Lutte contre les organismes nuisibles et gestion des pesticides

Pesticide Related Waste Management

There is a lack of guidance for people involved in the management or disposal of small quantities of pesticide-related waste, so hazardous chemicals are often left lying around in both rural and urban areas, municipal dumps and even children’s playgrounds. The reuse of contaminated containers for domestic purposes, which is a common practice in many developing areas, is another major health risk.

Guidelines on management options for empty containers [2008] (also available in French and Spanish)

These guidelines provide advice on the management of empty pesticide containers. The reuse of empty pesticide containers for storing food and water, represents a major health risk. Containers abandoned in the environment can lead to pesticide pollution in soil and groundwater. A container management scheme can minimize these risks and is an important element in the life cycle management of pesticides.

Environmental Management Tool Kit Series

Based on the experience gained over the past 20 years, FAO has developed a series of tools which allow a risk-based approach to dealing with obsolete pesticide and associated waste stocks considering the potential impact on both public health and the wider environment. This has led to the development and publication of the Environmental Management Tool Kit Series. The methodologies presented in these tools have been developed to provide a sound technical baseline for implementation of pesticide and associated waste inventory, obsolete stock site prioritization, safeguarding and practical methods to assist countries in the formulation of strategies for the management of pesticide contaminated land.

Other tools related to obsolete pesticides

  • FAO training manual for inventory taking of obsolete pesticides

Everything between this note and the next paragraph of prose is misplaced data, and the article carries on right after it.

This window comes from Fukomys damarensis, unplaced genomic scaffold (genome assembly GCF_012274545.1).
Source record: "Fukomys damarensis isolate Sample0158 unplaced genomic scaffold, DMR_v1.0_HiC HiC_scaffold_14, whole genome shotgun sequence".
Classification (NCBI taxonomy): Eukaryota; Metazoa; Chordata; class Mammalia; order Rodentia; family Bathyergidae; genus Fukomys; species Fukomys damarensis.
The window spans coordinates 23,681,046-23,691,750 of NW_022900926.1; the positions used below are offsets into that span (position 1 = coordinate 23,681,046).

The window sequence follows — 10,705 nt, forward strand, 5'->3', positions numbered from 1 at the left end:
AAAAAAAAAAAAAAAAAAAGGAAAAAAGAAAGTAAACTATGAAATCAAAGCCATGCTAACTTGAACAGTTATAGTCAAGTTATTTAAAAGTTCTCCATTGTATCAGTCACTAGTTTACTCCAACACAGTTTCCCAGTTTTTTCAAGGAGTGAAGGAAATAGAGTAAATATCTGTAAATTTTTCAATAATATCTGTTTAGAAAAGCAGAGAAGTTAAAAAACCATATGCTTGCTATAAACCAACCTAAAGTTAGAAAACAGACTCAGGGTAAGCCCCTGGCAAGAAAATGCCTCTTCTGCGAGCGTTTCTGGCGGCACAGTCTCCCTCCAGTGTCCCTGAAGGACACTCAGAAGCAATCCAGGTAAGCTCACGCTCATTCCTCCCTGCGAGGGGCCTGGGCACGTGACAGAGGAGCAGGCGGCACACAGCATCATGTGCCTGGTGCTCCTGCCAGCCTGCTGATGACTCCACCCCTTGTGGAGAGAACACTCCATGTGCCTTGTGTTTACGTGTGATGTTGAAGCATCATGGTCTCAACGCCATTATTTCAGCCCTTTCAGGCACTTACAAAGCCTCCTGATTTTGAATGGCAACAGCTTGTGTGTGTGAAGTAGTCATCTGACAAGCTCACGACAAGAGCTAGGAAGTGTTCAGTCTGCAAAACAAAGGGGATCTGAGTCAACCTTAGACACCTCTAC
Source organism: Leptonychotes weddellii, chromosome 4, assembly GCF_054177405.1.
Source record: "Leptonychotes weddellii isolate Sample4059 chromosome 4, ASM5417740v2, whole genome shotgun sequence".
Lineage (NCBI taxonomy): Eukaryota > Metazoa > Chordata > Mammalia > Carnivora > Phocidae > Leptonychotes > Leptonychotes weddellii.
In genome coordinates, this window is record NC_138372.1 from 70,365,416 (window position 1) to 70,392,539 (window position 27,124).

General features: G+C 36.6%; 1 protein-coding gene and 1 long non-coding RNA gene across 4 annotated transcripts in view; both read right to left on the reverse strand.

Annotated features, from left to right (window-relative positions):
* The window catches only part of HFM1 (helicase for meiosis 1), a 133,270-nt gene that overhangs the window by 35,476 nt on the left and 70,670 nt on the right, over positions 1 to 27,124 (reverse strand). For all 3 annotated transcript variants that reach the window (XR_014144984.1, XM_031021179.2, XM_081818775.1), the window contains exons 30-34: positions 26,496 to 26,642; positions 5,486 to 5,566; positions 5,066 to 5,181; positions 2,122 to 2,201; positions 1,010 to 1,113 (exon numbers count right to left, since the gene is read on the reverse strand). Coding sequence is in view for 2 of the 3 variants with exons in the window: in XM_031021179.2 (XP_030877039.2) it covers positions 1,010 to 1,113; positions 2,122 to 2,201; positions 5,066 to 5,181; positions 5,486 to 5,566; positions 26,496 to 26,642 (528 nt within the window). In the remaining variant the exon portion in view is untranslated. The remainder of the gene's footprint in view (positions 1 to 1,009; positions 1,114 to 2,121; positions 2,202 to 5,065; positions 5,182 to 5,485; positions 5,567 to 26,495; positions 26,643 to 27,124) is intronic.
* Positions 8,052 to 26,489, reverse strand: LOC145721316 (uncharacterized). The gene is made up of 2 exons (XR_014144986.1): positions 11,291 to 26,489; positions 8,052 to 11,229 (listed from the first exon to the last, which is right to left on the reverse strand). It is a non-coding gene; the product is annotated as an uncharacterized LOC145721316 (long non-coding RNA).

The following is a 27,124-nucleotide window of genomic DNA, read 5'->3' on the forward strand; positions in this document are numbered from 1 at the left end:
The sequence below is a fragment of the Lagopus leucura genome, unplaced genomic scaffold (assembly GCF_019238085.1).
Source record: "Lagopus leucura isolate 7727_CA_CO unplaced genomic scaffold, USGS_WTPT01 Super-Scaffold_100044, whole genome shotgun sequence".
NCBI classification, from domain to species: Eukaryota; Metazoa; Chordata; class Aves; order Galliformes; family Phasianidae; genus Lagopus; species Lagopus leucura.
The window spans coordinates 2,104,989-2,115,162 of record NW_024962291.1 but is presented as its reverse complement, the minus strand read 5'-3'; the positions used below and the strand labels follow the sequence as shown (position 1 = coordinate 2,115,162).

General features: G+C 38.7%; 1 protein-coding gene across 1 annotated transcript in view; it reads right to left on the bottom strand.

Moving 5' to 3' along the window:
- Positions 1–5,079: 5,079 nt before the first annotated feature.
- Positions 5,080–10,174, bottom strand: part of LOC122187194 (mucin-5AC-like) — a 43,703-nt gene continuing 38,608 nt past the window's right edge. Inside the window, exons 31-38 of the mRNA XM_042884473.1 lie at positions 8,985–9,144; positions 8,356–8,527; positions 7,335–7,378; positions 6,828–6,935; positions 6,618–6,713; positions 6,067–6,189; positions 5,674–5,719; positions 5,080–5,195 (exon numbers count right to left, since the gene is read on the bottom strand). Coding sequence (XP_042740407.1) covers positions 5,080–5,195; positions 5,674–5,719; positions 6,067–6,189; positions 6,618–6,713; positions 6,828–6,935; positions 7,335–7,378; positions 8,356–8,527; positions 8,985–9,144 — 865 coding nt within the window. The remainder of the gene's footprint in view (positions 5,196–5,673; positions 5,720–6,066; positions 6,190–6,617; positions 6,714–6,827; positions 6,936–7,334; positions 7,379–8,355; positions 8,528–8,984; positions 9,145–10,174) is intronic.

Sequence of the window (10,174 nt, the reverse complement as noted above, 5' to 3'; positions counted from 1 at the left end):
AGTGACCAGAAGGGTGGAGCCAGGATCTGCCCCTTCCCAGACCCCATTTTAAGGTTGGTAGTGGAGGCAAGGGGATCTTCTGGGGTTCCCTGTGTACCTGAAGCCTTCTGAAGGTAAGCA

• Guidelines for the management of small quantities of unwanted and obsolete pesticides [1999] (also available in French, Spanish and Arabic)
    These guidelines provide guidance and advice on what to do with the small quantities of unwanted, unusable and obsolete pesticides that are often found on farms, in homes and in many other situations. One of the guidelines’ main objectives is to stop the current practice of advising pesticide users to burn or bury empty pesticide containers and bury, or send to landfill, other pesticide-related wastes.
  • Disposal of bulk quantities of obsolete pesticides in developing countries [1996]
    These guidelines have been prepared as a collaborative effort of FAO, UNEP and WHO with the overall objective of promoting principles and practices for environmentally sound management of pesticides. They address the specific, but widespread problem of large obsolete stocks of pesticides in developing countries and the need for their containment and disposal. They offer guidance on what to do with obsolete pesticides, and warn against improvised disposal methods that may cause severe environmental and health problems.
  • Prevention of accumulation of obsolete stocks [1995] (also available in FrenchSpanish and Arabic)
    The objective of these guidelines is to raise awareness about the mechanisms through which obsolete pesticide stocks accumulate and to enhance the formulation of policies and procedures aimed at prevention of such accumulation. The guidelines analyze the causes of this accumulation and recommend how it can be prevented. They provide guidance to the governments of developing countries, aid agencies and the pesticide industry.
  • Pesticide storage and stock control manual [1995]